February 17, 2012
- Be Careful What You Wish For
- NW ballerina in a surprising Gothic mys...
- So You Want to Be a Fashion Designer
- The ultimate design behind our lives
February 17, 2012
– Silver Prize Winner (2/2) for our “Love” Writing Contest.
– Winners are being featured all this week.
Because there were no available jobs in the early 1950’s, we moved to Oregon. Our two-year- old son, my husband and I rented our Arizona house then rode on a Greyhound bus for 33 hours to Oregon. Bill’s knowledge of the new resins that he gained at the Goodyear plant making experimental “p-tubes for fighter jets” made him just the guy for a plant which manufactured glass-resin boats.
We stayed with his parents for the first few months, then were able to rent a little place with floors so slanted the mop water at the high end ran down to the low end.
Bill came home depressed a few weeks before our 3rd anniversary. The boat company, unable to sell the boats it produced, closed its doors. He looked for work in vain. Daily he answered ads, but there were no jobs. We didn’t want to move back to his parents. As our anniversary neared, neither one said anything. Our pantry, like Mother Hubbard’s cupboard, was bare. He came home late on the day of our anniversary with a bag of groceries.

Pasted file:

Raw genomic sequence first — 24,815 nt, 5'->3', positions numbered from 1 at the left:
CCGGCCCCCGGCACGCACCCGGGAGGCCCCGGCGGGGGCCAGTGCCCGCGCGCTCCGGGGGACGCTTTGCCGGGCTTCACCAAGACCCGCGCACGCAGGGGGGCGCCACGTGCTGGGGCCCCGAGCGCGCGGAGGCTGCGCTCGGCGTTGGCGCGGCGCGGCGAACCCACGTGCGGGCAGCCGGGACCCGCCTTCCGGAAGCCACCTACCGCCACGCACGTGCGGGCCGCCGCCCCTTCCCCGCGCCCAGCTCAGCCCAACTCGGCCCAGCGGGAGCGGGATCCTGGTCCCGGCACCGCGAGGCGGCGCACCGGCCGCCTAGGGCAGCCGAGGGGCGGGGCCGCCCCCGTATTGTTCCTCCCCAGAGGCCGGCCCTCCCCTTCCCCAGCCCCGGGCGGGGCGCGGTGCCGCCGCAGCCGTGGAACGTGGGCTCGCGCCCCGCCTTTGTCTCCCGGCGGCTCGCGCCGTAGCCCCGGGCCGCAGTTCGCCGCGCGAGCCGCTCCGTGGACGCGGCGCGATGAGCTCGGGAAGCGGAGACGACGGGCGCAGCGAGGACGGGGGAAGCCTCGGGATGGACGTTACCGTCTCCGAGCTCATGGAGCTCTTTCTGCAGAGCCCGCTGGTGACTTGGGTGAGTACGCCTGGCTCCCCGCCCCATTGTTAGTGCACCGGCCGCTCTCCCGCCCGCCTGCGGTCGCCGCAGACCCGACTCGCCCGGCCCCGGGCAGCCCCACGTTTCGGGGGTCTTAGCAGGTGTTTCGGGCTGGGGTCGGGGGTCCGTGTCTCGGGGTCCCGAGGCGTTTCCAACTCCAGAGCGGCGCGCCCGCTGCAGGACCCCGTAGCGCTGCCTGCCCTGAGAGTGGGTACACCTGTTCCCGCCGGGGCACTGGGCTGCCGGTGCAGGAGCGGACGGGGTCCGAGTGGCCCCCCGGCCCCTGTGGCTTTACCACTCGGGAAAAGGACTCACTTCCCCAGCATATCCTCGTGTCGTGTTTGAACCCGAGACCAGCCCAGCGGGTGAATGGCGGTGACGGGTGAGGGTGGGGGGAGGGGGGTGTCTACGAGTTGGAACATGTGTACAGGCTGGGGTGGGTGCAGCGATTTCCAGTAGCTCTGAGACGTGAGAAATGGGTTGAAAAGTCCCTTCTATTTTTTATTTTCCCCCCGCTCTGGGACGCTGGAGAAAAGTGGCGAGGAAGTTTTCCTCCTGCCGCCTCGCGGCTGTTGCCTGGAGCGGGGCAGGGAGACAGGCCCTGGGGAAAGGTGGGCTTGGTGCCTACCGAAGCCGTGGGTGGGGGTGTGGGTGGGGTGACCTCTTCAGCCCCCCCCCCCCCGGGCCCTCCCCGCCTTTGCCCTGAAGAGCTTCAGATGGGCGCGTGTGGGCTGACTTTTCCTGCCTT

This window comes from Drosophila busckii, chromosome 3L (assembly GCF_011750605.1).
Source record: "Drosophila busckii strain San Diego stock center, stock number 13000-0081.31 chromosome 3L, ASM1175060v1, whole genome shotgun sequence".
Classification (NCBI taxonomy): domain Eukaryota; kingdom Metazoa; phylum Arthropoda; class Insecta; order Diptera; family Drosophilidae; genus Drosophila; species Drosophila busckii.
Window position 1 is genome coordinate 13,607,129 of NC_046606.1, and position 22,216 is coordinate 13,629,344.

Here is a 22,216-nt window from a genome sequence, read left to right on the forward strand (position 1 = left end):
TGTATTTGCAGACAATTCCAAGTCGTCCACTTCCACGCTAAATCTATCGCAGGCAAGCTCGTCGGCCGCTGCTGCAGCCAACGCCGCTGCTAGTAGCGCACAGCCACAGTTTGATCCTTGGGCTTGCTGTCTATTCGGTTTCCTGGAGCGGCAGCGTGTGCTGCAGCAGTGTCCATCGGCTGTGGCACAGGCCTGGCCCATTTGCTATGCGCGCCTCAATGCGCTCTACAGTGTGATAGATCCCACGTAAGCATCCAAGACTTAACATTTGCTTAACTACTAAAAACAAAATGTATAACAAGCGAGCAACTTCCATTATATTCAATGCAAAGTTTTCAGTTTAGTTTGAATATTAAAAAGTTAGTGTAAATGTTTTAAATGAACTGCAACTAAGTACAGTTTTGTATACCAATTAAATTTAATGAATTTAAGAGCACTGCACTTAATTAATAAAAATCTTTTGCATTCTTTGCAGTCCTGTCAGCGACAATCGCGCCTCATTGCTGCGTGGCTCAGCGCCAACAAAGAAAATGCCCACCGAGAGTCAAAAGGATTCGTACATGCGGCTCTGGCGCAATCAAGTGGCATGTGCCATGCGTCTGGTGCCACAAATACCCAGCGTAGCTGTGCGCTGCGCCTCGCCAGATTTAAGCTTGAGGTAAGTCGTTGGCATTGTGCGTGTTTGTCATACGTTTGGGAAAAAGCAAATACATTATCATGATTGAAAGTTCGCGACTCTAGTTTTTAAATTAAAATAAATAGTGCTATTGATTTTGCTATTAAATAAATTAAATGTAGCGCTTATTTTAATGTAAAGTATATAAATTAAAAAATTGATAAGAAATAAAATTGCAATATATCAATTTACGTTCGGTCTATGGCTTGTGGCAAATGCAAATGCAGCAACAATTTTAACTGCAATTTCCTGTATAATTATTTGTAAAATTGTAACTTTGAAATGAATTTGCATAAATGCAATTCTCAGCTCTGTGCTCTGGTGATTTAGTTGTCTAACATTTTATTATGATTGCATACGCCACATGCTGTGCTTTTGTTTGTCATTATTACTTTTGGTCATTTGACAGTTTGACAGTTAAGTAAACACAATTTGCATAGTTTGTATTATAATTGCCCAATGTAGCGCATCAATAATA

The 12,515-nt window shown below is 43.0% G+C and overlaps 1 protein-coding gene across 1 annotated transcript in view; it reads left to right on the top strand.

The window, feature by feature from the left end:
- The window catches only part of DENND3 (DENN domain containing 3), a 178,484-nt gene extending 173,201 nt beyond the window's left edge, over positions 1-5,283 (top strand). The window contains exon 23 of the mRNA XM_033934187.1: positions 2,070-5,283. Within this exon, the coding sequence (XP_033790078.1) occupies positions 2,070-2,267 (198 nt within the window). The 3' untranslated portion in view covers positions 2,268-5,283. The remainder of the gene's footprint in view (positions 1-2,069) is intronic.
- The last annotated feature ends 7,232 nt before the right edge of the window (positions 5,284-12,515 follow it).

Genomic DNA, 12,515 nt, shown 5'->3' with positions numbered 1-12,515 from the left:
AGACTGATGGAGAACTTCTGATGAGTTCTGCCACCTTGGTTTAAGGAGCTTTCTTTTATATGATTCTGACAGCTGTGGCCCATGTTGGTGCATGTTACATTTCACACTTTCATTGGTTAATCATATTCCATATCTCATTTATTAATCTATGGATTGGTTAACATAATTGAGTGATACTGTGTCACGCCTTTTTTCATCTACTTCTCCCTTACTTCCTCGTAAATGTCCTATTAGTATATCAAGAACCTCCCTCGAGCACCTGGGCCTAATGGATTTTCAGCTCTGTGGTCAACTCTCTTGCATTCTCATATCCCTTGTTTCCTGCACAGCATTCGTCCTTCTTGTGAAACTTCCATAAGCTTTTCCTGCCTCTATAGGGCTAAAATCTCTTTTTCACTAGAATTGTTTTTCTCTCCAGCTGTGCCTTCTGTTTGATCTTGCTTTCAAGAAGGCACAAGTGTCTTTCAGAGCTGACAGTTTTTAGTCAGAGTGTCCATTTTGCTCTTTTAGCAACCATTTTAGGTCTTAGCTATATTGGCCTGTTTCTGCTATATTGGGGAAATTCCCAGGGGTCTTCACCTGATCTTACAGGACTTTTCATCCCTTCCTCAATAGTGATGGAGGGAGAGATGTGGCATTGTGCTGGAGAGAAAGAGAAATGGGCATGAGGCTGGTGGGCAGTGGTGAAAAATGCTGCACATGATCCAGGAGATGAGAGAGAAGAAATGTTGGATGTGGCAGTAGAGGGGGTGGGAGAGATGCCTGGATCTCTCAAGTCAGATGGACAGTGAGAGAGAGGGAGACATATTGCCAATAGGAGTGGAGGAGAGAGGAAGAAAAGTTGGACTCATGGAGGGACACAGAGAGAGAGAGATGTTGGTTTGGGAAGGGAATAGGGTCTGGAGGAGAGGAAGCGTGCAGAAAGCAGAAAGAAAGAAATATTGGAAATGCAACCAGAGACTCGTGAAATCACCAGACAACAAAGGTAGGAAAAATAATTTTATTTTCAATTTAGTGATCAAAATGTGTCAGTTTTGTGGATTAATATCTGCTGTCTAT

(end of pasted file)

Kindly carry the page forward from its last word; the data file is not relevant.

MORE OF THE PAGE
“Let’s put our son to bed early and have a late night dinner by candlelight and enjoy our special day,” he said with that magic smile of his.
My heart leaped with happiness. We did just that. He had purchased hamburger, two potatoes, lettuce, a candle, and some ice cream. We laughed, as we remembered our wedding candles and how they had bent over in the extremely warm church, eating this memorable dinner.
A week later, Bill found a good job managing an Art and Engineering Store. His art and theater background came in handy for the new TV station who hired him to build their sets.
Eventually, he had a long-running daily show. Later he produced some Hollywood films.
One day, I asked him where he got the money for that candlelight anniversary dinner. He grinned, “The Red Cross.” In the 50’s the Red Cross used to pay $25.00 for blood donations.
Unlike Tevye in “Fiddler on the Roof” who asked Golda, “Do you love me?”
I never felt it necessary to ask him if he loved me. He sold his blood to provide a happy anniversary which said ‘I love you’ loud and strong.
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